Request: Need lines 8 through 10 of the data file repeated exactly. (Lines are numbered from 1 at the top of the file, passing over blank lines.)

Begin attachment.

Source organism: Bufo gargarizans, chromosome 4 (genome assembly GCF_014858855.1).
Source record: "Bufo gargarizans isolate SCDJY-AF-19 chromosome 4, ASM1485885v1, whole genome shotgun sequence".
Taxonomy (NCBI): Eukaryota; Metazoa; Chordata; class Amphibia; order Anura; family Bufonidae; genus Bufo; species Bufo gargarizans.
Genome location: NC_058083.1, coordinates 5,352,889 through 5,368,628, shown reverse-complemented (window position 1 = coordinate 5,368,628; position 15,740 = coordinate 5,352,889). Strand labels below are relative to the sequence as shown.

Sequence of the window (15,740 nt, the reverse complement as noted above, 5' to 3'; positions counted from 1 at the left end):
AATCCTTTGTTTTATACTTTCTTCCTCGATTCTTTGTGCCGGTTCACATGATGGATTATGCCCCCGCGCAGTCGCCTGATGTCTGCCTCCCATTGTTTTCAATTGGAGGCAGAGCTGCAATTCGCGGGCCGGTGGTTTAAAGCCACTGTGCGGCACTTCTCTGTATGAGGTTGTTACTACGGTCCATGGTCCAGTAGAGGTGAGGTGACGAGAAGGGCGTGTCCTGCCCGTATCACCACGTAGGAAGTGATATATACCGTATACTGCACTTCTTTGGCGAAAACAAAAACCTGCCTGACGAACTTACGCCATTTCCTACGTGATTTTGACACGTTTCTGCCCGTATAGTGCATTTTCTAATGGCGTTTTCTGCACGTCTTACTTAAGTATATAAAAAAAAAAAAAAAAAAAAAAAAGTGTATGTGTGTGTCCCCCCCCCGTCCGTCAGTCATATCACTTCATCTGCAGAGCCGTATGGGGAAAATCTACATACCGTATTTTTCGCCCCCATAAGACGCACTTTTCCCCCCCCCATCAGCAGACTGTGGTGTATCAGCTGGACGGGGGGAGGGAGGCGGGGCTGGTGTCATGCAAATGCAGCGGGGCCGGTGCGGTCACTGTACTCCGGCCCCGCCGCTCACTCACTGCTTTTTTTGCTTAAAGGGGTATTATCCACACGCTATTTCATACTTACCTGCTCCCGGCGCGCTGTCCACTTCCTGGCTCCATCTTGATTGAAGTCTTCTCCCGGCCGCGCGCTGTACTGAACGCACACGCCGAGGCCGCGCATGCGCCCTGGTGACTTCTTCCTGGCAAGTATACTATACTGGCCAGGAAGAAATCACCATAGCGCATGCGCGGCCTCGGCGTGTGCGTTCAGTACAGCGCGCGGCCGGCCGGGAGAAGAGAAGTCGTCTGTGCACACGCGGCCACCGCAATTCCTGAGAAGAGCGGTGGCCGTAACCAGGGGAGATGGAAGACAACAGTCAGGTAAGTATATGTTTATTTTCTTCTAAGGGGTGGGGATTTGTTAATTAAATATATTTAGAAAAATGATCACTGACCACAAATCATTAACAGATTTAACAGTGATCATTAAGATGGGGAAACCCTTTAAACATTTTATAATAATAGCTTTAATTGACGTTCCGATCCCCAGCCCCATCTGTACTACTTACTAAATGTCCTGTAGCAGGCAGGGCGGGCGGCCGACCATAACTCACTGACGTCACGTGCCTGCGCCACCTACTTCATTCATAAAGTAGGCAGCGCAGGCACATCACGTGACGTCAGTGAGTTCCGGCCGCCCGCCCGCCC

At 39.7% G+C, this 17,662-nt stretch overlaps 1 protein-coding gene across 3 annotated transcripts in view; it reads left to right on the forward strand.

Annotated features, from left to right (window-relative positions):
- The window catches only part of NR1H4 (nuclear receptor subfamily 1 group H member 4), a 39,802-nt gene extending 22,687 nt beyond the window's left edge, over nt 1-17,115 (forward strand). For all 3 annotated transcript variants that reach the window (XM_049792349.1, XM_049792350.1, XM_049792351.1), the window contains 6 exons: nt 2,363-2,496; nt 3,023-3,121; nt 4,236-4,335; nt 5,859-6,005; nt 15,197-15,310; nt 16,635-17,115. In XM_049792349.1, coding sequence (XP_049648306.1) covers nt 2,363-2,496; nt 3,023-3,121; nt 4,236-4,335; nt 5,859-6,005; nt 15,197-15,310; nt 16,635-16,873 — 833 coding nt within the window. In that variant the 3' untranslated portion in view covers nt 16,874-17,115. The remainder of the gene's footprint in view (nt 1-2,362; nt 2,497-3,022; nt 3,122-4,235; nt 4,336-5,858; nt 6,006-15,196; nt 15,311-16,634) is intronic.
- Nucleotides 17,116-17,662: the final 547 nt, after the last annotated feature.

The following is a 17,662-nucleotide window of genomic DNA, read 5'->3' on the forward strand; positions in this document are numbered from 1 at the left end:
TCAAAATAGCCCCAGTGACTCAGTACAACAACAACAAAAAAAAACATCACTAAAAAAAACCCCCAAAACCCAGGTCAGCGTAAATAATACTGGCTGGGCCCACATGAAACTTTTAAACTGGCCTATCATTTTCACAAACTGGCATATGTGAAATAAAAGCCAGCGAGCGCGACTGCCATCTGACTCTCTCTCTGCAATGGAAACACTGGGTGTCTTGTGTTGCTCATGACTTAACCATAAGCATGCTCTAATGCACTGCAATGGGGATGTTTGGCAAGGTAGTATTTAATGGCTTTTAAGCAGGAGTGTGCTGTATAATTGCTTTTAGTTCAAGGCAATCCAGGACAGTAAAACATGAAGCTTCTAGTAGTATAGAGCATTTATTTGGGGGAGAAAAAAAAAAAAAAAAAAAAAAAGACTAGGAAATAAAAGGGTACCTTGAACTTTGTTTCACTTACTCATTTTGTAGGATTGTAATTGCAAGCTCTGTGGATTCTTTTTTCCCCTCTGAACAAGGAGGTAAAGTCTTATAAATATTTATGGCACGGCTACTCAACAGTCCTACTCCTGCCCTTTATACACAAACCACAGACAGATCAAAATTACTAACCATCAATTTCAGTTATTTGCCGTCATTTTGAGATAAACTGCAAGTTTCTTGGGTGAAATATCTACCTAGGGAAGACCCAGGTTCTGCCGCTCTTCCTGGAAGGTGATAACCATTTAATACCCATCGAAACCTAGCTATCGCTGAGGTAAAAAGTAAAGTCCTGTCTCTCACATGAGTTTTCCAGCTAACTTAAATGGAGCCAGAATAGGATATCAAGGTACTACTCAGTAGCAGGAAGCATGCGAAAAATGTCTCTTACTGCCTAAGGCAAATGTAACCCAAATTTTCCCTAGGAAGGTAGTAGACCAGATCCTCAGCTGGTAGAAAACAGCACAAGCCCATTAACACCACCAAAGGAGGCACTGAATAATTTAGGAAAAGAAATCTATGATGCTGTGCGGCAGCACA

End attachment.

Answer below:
Annotated features, from left to right (window-relative positions):
- The window catches only part of NR1H4 (nuclear receptor subfamily 1 group H member 4), a 39,802-nt gene extending 22,687 nt beyond the window's left edge, over nt 1-17,115 (forward strand). For all 3 annotated transcript variants that reach the window (XM_049792349.1, XM_049792350.1, XM_049792351.1), the window contains 6 exons: nt 2,363-2,496; nt 3,023-3,121; nt 4,236-4,335; nt 5,859-6,005; nt 15,197-15,310; nt 16,635-17,115. In XM_049792349.1, coding sequence (XP_049648306.1) covers nt 2,363-2,496; nt 3,023-3,121; nt 4,236-4,335; nt 5,859-6,005; nt 15,197-15,310; nt 16,635-16,873 — 833 coding nt within the window. In that variant the 3' untranslated portion in view covers nt 16,874-17,115. The remainder of the gene's footprint in view (nt 1-2,362; nt 2,497-3,022; nt 3,122-4,235; nt 4,336-5,858; nt 6,006-15,196; nt 15,311-16,634) is intronic.
- Nucleotides 17,116-17,662: the final 547 nt, after the last annotated feature.